Turkish media expert Dr. Bilge Yesil reflects on findings from the newly released report “Benchmarking Demand: Turkey’s Contested Internet.” In her post, Dr. Yesil examines what the report’s results mean for researchers, policymakers, and internet freedom activists in Turkey. Click here to read the full report.
Do a quick online search on Internet policy in Turkey, and it’s very likely that you will see reports and news stories with “censorship fears,” “decline in online freedoms,” and “Internet crackdown” in the title. It is also likely that you will read about how Internet and free speech activists in Turkey are decrying the AKP (Justice and Development Party) government’s heavy-handed approach to online communications, and maybe you will even get the sense that the level of support for Internet freedoms is quite high among ordinary users. You will also come acrossnews stories that celebrate Turkish users’ expert circumvention of social media bans: “Battle-trained… users…quickly turned on VPN services that reroute access through other countries to conceal the point of access to a platform, effectively nullifying the [Twitter] blackout.”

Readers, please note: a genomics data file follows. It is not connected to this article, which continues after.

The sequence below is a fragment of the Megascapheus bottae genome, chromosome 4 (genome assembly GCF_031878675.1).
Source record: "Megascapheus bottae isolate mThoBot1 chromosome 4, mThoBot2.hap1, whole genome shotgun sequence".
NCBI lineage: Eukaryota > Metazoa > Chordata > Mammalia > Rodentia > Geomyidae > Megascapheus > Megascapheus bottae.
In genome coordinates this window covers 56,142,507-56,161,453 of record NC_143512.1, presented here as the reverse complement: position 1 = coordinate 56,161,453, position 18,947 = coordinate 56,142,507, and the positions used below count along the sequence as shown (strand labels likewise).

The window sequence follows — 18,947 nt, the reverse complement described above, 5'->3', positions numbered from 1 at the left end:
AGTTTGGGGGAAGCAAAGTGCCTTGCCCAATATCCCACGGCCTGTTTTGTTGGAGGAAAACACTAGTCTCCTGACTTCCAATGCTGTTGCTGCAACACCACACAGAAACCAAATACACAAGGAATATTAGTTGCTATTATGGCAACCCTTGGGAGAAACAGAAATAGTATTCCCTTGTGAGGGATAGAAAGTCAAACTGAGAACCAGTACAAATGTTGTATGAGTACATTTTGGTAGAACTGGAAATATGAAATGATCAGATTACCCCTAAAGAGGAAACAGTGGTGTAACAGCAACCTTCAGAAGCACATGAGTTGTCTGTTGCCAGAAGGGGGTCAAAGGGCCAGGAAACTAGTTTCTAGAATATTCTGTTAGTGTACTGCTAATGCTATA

I bring up these talking points because they shed light on our assumptions about Internet users in Turkey—that they are concerned about online restrictions, do support Internet freedoms, and easily bypass social media bans. But I have often wondered who these users are. What is their socio-economic background? Are they the tech-savvy youth? Are they in fact the “upper classes…the ones who can afford the technology”? What do users think about Internet restrictions? How much of a difference do socio-economic background, education level and political party affiliation make in their approval/disapproval of the government’s Internet policies? Are there users who perhaps are not concerned about Internet censorship at all (gasp!) and do think that social media threatens traditional values? If so, who are they?
The OSU/Koc/Annenberg survey offers valuable…
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